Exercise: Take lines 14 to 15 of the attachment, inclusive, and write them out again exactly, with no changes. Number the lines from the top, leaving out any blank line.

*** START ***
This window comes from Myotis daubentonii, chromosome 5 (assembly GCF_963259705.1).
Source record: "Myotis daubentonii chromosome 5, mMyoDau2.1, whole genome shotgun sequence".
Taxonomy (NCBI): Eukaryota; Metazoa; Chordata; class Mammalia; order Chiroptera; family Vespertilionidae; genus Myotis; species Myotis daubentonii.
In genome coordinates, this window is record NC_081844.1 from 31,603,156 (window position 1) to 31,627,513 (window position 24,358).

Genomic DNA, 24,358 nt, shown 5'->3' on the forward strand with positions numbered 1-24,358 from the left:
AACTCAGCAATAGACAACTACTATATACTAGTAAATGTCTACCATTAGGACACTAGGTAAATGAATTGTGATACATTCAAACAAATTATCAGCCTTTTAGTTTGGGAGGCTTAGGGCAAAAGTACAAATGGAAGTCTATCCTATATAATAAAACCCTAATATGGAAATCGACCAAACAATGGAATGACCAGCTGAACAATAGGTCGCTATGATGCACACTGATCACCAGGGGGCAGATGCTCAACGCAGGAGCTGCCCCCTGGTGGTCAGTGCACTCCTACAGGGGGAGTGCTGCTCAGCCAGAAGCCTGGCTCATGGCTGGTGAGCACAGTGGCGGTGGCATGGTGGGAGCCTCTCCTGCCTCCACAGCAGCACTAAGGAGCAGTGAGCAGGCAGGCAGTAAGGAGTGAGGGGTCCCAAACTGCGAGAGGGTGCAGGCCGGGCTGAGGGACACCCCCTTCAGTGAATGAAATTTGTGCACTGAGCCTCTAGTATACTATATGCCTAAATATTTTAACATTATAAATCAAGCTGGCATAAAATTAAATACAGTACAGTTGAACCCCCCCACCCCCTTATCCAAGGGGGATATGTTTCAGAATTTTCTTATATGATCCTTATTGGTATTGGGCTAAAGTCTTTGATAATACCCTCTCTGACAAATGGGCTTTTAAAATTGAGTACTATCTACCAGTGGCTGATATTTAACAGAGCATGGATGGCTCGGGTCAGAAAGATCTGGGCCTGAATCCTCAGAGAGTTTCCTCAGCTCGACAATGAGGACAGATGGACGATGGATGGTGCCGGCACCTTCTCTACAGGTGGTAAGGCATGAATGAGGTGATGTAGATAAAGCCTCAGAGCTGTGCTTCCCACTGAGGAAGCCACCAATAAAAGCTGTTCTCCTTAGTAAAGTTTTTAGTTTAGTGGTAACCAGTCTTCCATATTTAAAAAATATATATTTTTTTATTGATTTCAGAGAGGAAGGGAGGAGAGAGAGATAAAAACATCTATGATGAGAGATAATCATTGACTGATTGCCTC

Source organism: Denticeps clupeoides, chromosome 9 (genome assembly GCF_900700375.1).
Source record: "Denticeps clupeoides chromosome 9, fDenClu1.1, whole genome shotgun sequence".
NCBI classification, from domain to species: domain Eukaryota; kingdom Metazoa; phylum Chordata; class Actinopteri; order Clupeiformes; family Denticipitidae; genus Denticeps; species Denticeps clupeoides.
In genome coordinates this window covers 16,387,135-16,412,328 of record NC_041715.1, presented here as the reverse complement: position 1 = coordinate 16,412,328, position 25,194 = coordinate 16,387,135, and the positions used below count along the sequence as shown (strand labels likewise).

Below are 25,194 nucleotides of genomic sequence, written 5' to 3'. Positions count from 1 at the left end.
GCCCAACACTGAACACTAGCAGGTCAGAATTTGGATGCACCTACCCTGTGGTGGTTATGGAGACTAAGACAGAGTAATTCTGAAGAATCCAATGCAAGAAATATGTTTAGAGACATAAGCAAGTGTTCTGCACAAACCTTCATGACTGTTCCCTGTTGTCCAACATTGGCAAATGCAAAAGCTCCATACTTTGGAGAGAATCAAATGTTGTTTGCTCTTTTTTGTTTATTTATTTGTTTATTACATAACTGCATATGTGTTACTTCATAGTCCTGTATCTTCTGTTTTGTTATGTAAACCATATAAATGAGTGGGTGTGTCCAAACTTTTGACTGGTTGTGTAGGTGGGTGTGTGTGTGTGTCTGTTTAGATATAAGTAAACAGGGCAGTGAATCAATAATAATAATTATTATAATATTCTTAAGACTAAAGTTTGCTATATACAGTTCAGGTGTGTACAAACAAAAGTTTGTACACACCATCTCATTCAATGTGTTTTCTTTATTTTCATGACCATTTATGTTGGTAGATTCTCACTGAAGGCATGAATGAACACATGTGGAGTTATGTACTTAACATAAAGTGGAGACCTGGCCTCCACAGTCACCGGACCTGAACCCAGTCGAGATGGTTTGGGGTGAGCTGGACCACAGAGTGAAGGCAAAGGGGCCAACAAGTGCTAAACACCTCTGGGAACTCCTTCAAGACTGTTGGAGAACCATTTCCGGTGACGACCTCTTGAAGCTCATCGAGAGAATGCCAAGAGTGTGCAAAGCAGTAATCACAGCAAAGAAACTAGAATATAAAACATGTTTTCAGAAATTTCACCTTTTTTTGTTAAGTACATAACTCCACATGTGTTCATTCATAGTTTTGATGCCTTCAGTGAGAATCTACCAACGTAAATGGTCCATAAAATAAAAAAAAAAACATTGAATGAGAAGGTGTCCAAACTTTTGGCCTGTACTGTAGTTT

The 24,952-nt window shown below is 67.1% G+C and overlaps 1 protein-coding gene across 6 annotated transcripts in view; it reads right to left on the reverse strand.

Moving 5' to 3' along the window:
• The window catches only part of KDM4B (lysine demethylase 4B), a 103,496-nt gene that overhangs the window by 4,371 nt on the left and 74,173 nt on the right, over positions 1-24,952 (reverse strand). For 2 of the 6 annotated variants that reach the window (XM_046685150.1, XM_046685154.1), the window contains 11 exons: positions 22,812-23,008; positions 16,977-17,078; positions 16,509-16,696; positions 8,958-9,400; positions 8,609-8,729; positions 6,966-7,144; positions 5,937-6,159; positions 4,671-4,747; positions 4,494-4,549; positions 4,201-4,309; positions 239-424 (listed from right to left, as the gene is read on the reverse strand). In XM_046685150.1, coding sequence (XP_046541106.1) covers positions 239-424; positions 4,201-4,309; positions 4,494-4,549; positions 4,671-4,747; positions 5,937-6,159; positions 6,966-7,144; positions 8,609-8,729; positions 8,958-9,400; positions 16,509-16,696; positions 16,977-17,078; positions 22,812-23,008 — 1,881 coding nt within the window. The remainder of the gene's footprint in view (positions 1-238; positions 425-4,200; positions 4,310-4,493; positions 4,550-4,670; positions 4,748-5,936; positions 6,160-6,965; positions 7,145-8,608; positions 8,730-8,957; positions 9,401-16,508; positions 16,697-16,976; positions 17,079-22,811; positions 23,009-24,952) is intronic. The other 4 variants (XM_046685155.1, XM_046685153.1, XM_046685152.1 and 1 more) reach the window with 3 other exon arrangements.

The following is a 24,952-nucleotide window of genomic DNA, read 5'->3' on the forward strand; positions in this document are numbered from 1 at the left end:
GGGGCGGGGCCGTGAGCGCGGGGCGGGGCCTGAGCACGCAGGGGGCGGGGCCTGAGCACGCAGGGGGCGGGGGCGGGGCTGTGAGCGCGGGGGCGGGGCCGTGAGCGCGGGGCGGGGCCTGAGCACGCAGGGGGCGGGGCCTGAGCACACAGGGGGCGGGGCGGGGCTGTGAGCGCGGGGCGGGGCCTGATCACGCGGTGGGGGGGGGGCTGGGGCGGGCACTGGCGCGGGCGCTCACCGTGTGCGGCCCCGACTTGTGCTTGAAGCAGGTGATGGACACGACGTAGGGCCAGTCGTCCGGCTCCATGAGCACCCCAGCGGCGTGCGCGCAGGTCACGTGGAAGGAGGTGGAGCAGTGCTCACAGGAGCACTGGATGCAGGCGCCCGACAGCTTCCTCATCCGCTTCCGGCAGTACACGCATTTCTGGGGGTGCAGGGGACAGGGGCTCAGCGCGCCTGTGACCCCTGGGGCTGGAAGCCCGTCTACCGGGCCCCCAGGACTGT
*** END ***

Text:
Moving 5' to 3' along the window:
• The window catches only part of KDM4B (lysine demethylase 4B), a 103,496-nt gene that overhangs the window by 4,371 nt on the left and 74,173 nt on the right, over positions 1-24,952 (reverse strand). For 2 of the 6 annotated variants that reach the window (XM_046685150.1, XM_046685154.1), the window contains 11 exons: positions 22,812-23,008; positions 16,977-17,078; positions 16,509-16,696; positions 8,958-9,400; positions 8,609-8,729; positions 6,966-7,144; positions 5,937-6,159; positions 4,671-4,747; positions 4,494-4,549; positions 4,201-4,309; positions 239-424 (listed from right to left, as the gene is read on the reverse strand). In XM_046685150.1, coding sequence (XP_046541106.1) covers positions 239-424; positions 4,201-4,309; positions 4,494-4,549; positions 4,671-4,747; positions 5,937-6,159; positions 6,966-7,144; positions 8,609-8,729; positions 8,958-9,400; positions 16,509-16,696; positions 16,977-17,078; positions 22,812-23,008 — 1,881 coding nt within the window. The remainder of the gene's footprint in view (positions 1-238; positions 425-4,200; positions 4,310-4,493; positions 4,550-4,670; positions 4,748-5,936; positions 6,160-6,965; positions 7,145-8,608; positions 8,730-8,957; positions 9,401-16,508; positions 16,697-16,976; positions 17,079-22,811; positions 23,009-24,952) is intronic. The other 4 variants (XM_046685155.1, XM_046685153.1, XM_046685152.1 and 1 more) reach the window with 3 other exon arrangements.